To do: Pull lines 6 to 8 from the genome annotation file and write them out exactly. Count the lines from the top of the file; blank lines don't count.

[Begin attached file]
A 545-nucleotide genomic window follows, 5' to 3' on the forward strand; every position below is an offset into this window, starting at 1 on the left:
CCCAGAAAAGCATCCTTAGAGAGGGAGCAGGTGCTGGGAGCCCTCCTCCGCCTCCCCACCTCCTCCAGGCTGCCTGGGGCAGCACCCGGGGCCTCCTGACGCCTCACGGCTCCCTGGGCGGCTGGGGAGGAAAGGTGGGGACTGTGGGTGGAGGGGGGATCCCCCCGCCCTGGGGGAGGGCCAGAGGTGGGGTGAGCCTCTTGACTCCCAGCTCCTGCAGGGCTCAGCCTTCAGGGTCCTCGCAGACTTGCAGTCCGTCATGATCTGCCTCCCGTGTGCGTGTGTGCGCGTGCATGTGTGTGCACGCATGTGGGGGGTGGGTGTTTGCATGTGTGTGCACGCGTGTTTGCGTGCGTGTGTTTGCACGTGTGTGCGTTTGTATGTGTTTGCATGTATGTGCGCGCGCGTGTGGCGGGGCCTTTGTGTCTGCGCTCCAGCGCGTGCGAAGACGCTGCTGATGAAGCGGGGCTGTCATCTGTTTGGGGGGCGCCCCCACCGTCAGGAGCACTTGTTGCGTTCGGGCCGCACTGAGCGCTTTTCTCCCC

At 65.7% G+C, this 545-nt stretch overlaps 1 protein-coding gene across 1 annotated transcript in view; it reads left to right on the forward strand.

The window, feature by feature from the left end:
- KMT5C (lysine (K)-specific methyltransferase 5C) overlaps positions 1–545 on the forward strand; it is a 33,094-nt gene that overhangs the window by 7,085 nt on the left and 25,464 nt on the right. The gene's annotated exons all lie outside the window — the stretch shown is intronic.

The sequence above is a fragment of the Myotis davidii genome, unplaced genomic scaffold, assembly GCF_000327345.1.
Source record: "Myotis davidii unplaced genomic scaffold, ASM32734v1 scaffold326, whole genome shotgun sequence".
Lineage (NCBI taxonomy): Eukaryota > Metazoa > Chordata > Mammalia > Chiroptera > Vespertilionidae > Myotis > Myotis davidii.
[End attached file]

The sequence above is a fragment of the Myotis davidii genome, unplaced genomic scaffold, assembly GCF_000327345.1.
Source record: "Myotis davidii unplaced genomic scaffold, ASM32734v1 scaffold326, whole genome shotgun sequence".
Lineage (NCBI taxonomy): Eukaryota > Metazoa > Chordata > Mammalia > Chiroptera > Vespertilionidae > Myotis > Myotis davidii.